|Publication number||US4282004 A|
|Application number||US 05/971,480|
|Publication date||Aug 4, 1981|
|Filing date||Dec 20, 1978|
|Priority date||Dec 20, 1978|
|Also published as||CA1137312A, CA1137312A1, DE2951170A1|
|Publication number||05971480, 971480, US 4282004 A, US 4282004A, US-A-4282004, US4282004 A, US4282004A|
|Inventors||George P. Masologites|
|Original Assignee||Atlantic Richfield Company|
|Export Citation||BiBTeX, EndNote, RefMan|
|Patent Citations (3), Referenced by (14), Classifications (13), Legal Events (1)|
|External Links: USPTO, USPTO Assignment, Espacenet|
1. Field of the Invention
This invention relates to a method of agglomerating coal particles with hydrocarbon oil, and more particularly to a method for reducing the amount of hydrocarbon oil required to form coal-hydrocarbon oil agglomerates.
2. Prior Art
Heretofore, it was known that coal particles could be agglomerated with hydrocarbon oils. For example, U.S. Pat. No. 3,856,668 to Shubert issued Dec. 24, 1974, and U.S. Pat. No. 3,665,066 to Capes et al. issued May 25, 1972 disclose processes for recovering coal fines by agglomerating the fine coal particles with oil. U.S. Pat. No. 3,268,071 to Puddington et al. issued Aug. 23, 1966 and U.S. Pat. No. 4,033,729 issued July 5, 1977 to Capes disclose processes for beneficating coal involving agglomerating coal particles with oil in order to provide a separation of coal from ash. While these processes can provide some benefication of coal, improved ash and pyritic sulfur removals would be desirable.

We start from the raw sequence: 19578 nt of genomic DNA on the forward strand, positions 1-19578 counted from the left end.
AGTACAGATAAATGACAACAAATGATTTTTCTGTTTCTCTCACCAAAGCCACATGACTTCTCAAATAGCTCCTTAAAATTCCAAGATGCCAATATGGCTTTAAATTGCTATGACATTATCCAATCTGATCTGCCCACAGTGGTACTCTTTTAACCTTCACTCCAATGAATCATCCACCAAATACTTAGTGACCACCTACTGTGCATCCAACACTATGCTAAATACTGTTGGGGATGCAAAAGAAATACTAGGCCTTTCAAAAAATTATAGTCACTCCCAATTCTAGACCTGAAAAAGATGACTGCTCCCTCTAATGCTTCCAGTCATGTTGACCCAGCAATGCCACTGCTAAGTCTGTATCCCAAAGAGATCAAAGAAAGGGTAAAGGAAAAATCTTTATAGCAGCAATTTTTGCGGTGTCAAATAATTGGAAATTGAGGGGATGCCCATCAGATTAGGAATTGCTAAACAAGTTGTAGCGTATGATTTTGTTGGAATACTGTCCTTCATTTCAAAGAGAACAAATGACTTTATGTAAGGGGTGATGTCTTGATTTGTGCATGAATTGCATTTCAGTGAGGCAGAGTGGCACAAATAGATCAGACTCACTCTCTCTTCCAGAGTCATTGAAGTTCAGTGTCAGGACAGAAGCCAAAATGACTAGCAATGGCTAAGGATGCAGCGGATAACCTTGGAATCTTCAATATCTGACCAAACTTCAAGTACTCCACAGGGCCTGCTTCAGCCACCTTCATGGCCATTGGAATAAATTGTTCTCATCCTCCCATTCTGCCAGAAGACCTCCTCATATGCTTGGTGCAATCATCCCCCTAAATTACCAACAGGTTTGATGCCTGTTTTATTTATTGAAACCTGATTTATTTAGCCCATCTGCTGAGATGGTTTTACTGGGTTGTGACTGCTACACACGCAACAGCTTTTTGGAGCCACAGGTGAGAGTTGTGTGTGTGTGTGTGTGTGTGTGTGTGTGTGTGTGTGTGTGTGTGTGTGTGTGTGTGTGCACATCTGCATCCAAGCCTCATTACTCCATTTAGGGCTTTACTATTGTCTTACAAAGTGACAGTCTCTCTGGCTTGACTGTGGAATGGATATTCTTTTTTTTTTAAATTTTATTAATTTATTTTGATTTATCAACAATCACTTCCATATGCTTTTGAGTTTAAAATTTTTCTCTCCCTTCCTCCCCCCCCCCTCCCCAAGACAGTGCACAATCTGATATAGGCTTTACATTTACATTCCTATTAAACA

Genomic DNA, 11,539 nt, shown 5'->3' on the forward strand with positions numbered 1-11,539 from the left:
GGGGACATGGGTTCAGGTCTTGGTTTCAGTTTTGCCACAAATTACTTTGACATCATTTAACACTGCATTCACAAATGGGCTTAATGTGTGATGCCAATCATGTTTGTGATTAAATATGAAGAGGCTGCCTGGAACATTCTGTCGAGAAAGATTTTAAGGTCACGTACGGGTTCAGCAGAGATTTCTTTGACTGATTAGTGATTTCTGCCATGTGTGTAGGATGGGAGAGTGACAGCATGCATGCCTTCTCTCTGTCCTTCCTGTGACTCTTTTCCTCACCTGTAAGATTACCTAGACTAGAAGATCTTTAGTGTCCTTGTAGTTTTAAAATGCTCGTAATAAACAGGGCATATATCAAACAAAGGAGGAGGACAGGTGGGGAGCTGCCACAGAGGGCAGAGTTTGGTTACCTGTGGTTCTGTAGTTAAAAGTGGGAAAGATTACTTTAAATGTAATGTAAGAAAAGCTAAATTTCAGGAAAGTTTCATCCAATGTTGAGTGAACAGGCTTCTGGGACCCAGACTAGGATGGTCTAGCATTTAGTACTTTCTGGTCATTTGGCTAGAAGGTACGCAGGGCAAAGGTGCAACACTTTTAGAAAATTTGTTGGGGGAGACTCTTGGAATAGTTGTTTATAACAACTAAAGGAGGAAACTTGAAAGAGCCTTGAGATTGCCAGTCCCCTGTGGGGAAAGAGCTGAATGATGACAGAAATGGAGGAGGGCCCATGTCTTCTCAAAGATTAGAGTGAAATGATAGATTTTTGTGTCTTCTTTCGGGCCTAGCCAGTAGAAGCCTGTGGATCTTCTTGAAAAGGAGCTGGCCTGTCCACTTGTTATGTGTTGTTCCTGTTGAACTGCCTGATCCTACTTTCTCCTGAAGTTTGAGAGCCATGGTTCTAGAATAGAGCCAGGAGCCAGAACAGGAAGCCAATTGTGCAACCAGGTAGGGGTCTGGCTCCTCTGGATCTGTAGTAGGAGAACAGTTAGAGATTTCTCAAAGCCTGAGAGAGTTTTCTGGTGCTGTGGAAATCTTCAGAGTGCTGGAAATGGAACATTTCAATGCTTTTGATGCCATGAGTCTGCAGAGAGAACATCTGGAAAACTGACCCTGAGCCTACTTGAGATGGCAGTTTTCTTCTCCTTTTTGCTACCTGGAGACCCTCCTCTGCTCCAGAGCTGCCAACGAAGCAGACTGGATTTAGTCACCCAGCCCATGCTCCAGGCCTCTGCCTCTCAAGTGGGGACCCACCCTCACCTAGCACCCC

The above U.S. Pat. No. 4,033,729 to Capes et al. relating to removing inorganic materials (ash) from coal significantly notes that pyritic sulfur has proven difficult to remove because of its possible hydrophobic character. This disclosure confirms a long standing problem. The article "The Use of Oil in Cleaning Coal" Chemical and Metallurgical Engineering, Vol. 25, pages 182-188 (1921) discusses in detail cleaning coal by separating ash from coal in a process involving agitating coal-oil-water mixtures, but notes that pyrite is not readily removed in such a process. In such a process, benefication of coal would be greatly improved if pyrite sulfur removal could be enhanced.
While it is known that hydrocarbon oil agglomeration can be useful in recovering coal particles and/or beneficiating coal, the large amount of hydrocarbon oil required in these prior art coal agglomeration processes has detracted from their usefulness. It would be especially advantageous if the amount of hydrocarbon oil could be reduced in forming hydrocarbon oil coal agglomerates.
In its broad aspect, this invention provides a method for reducing the amount of hydrocarbon oil required for forming coal-oil agglomerates. The method involves agglomerating coal particles, a portion of the coal particles having a fine particle size comprising:
(a) separating at least part of the coal particles having a fine particle size to provide a first fraction of coal particles having a reduced coal fines content;
(b) agitating a slurry of coal particles of the first fraction, water and hydrocarbon oil to form coal-oil agglomerates; and
(c) recovering coal-oil agglomerates of reduced oil content.